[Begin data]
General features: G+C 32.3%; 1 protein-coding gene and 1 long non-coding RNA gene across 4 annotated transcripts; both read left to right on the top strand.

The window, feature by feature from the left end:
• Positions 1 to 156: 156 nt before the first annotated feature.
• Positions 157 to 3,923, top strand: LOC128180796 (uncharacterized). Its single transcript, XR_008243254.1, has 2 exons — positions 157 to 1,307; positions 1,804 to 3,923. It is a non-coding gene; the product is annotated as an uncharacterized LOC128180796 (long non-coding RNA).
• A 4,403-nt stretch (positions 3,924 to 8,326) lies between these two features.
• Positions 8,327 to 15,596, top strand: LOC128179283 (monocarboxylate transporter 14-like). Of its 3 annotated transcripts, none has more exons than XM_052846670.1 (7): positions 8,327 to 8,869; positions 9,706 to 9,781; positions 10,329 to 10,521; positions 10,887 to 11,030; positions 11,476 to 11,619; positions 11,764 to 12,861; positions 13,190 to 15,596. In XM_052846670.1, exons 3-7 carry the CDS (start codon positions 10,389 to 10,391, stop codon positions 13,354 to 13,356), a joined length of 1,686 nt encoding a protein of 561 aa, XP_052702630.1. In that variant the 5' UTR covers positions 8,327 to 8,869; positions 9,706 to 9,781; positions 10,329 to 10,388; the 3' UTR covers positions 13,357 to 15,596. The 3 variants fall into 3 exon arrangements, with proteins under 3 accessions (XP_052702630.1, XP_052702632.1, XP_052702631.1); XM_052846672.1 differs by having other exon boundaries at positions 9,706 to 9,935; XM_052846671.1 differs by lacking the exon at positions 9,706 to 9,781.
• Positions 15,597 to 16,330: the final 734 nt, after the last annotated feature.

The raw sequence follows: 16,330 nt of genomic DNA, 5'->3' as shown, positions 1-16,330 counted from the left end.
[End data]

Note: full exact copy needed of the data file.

General features: G+C 32.3%; 1 protein-coding gene and 1 long non-coding RNA gene across 4 annotated transcripts; both read left to right on the top strand.

The window, feature by feature from the left end:
• Positions 1 to 156: 156 nt before the first annotated feature.
• Positions 157 to 3,923, top strand: LOC128180796 (uncharacterized). Its single transcript, XR_008243254.1, has 2 exons — positions 157 to 1,307; positions 1,804 to 3,923. It is a non-coding gene; the product is annotated as an uncharacterized LOC128180796 (long non-coding RNA).
• A 4,403-nt stretch (positions 3,924 to 8,326) lies between these two features.
• Positions 8,327 to 15,596, top strand: LOC128179283 (monocarboxylate transporter 14-like). Of its 3 annotated transcripts, none has more exons than XM_052846670.1 (7): positions 8,327 to 8,869; positions 9,706 to 9,781; positions 10,329 to 10,521; positions 10,887 to 11,030; positions 11,476 to 11,619; positions 11,764 to 12,861; positions 13,190 to 15,596. In XM_052846670.1, exons 3-7 carry the CDS (start codon positions 10,389 to 10,391, stop codon positions 13,354 to 13,356), a joined length of 1,686 nt encoding a protein of 561 aa, XP_052702630.1. In that variant the 5' UTR covers positions 8,327 to 8,869; positions 9,706 to 9,781; positions 10,329 to 10,388; the 3' UTR covers positions 13,357 to 15,596. The 3 variants fall into 3 exon arrangements, with proteins under 3 accessions (XP_052702630.1, XP_052702632.1, XP_052702631.1); XM_052846672.1 differs by having other exon boundaries at positions 9,706 to 9,935; XM_052846671.1 differs by lacking the exon at positions 9,706 to 9,781.
• Positions 15,597 to 16,330: the final 734 nt, after the last annotated feature.

The raw sequence follows: 16,330 nt of genomic DNA, 5'->3' as shown, positions 1-16,330 counted from the left end.